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Northern Territory

Far in the north of Australia lies a little-known land, a vast half-finished sort of region, wherein Nature has been apparently practising how to make better places. This is the Northern Territory of South Australia The decline and fall of the British Empire will date from the day that Britannia starts to monkey with the Northern Territory.
- A.B. ("Banjo") Paterson, 1898

This rather ominous prophecy by the bush balladeer "Banjo" Paterson, author of "Waltzing Matilda", is still the way many Australians view the frontier lands of the Northern Territory , usually known as "The Territory", or simply "NT". Even the name conjures up a distant, untamed province and, to an extent, this is so: just over one percent of Australians (170,000) live in an area covering nearly twenty percent of the continent. Until recently this tiny population and lack of economic autonomy explained why The Territory never achieved full statehood. There was talk that by the new millennium the NT would have become the seventh Australian state (with a few strings still held by the federal government) but provincial politics has put this in the same basket as Australia becoming a republic. Incidents like the failed euthanasia bill (quickly quashed by Canberra) and extremes like mandatory sentencing (a fortnight in jail for a first offence, two months for a second, and so on), which has been linked in the press with some Aboriginal deaths in custody, give liberals the impression that some Territorian necks are redder than Ayers Rock at sunset.


Territorians relish this tough, maverick image, as well as the extremes of climate, distance and isolation that mould their temperaments. In this utmost corner of the country, drifters get washed up, fugitives cower and failed entrepreneurs pursue another abortive venture or become politicians. That great Australian institution of the "character" is in his element here, propping up the bars and bolstering the mythology of The Territory's recent lawless frontier history in what Xavier Herbert once described as the "Land of Ratbags". His classic 1938 novel, Capricornia , remains a scathing allegorical saga of the early Territorian years, based on Herbert's experience in 1930s Darwin.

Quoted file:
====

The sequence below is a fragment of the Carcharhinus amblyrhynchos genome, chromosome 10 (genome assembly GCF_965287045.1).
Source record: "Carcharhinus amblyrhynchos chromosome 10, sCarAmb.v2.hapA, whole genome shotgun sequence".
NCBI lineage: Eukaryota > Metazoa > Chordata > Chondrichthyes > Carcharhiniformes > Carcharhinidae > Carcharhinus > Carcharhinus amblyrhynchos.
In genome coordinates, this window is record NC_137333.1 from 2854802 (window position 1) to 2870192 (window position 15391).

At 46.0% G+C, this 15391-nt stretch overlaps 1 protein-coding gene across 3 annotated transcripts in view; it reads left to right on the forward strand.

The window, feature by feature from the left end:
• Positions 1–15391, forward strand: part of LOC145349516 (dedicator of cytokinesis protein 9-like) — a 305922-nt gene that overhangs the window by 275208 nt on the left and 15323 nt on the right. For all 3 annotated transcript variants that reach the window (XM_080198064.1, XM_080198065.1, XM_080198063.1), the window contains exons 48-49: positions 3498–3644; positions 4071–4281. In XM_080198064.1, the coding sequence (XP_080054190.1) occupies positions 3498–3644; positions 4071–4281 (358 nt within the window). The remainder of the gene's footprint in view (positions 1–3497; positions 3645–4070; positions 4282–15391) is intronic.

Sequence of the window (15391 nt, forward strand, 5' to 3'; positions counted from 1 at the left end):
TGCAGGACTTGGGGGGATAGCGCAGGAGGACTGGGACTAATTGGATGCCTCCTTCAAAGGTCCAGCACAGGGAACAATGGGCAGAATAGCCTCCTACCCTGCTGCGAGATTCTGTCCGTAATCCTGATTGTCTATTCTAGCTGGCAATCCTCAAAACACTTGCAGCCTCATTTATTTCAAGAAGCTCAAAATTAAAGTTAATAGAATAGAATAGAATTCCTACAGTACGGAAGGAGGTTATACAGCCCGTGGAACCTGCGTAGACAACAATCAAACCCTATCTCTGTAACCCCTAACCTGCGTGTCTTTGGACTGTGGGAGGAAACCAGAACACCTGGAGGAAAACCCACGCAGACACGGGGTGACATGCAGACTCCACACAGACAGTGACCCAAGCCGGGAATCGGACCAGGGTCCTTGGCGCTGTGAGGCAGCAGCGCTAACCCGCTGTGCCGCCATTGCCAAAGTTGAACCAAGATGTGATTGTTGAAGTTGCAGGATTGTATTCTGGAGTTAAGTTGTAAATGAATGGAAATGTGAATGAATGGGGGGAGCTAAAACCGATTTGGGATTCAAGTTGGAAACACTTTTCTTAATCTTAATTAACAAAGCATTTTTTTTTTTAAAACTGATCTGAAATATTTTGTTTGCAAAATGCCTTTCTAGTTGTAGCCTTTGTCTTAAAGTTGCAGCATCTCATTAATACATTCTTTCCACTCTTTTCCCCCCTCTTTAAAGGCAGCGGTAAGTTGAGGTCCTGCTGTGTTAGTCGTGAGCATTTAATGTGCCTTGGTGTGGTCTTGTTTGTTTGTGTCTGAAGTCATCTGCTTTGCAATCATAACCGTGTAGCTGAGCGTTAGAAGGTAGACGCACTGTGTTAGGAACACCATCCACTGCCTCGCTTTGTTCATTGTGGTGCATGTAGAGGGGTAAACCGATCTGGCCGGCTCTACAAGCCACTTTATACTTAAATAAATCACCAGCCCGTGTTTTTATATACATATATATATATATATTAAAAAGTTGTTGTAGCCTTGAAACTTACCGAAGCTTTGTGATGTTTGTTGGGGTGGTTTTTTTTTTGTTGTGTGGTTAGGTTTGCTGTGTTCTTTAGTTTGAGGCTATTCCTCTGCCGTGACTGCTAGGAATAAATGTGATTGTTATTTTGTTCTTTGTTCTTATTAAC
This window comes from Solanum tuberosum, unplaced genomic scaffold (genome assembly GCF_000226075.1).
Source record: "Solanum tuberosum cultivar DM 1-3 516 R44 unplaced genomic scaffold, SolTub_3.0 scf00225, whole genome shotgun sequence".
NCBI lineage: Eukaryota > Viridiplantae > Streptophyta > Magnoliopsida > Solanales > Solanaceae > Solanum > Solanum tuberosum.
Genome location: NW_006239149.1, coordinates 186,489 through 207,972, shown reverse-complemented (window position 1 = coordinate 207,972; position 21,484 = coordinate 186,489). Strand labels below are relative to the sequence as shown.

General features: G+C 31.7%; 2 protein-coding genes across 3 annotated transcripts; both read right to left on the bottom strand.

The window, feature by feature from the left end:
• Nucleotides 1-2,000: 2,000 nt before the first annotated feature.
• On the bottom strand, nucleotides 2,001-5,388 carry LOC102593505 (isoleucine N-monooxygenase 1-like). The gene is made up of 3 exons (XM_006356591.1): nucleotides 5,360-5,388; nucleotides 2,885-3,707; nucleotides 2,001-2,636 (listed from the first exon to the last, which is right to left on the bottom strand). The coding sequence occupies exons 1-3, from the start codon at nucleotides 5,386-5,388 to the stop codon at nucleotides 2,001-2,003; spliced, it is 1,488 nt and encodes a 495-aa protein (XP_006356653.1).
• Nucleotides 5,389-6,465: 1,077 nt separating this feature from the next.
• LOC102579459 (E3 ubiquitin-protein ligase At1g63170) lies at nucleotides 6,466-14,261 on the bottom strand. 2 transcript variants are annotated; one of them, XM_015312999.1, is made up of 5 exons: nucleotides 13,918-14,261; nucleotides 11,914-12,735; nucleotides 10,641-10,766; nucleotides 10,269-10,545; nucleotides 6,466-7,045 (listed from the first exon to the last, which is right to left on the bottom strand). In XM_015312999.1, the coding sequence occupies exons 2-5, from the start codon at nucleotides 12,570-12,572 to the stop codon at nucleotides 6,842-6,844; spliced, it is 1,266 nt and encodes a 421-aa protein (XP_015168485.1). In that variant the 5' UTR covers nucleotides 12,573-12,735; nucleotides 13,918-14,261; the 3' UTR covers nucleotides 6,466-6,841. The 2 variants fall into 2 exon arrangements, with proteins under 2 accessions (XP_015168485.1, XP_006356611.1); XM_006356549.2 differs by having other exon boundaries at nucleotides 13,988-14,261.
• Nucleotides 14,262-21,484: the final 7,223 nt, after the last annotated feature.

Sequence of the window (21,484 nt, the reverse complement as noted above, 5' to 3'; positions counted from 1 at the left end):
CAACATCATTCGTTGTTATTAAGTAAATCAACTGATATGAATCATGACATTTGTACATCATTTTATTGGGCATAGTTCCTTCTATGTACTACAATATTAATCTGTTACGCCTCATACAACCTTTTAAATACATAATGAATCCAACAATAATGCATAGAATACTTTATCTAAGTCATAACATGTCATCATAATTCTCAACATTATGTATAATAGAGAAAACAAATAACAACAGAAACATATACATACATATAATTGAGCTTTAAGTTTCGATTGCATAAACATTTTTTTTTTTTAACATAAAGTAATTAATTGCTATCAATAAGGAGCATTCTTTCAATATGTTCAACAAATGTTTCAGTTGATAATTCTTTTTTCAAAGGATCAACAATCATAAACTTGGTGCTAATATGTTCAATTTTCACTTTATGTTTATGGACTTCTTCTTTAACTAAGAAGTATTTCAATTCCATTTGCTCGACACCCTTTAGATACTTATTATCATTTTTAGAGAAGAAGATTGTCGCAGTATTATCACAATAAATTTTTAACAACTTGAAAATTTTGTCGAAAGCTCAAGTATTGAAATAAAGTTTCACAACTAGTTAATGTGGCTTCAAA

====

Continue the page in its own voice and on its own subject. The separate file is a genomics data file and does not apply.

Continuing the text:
Within The Territory's boundaries there's evidence of the most recent colonial presence set among the oldest-occupied Aboriginal sites in Australia. Darwin , The Territory's capital, is a prospering tropical town - a year-round temperature in the low thirties compelling a laid-back lifestyle. Travellers the world over flock here to explore the Top End (as tropical NT is known), primarily Kakadu National Park 's prolific wildlife and the Aboriginal art sites. Adjacent Arnhemland , to the east, is Aboriginal Land, too - and out of bounds to casual visitors, although a few tours are now beginning to visit this never-colonized wilderness of scattered communities. Heading south, you arrive at Katherine , where nearby gorges within the Nitmiluk National Park are the town's principal attraction. At Katherine, the Victoria Highway heads west, past the Gregory National Park to Western Australia, while to the south, just beyond the thermal resort of Mataranka , a road winds east along the palm-fringed Roper River to the Gulf Country. Here, Borroloola , a briefly thriving and lawless outpost, once on the Gulf stock route from northern Queensland, has since been bypassed into oblivion.

By the time you reach Tennant Creek you're out of the interminable light woodland and passing pastoral tablelands on the way to the central deserts surrounding Alice Springs . By no means the dusty Outback town many expect, Alice makes an excellent base to explore the natural wonders of the region, of which that famous monolith, Ayers Rock - or Uluru - 450km to the southwest, is but one of many. This is one of the finest areas to begin to learn about the Aborigines of the western desert, among the last to come into contact with European settlers.

Also See:
Travel Details
Aborigines In The Northern Territory
Explore Northern Territory

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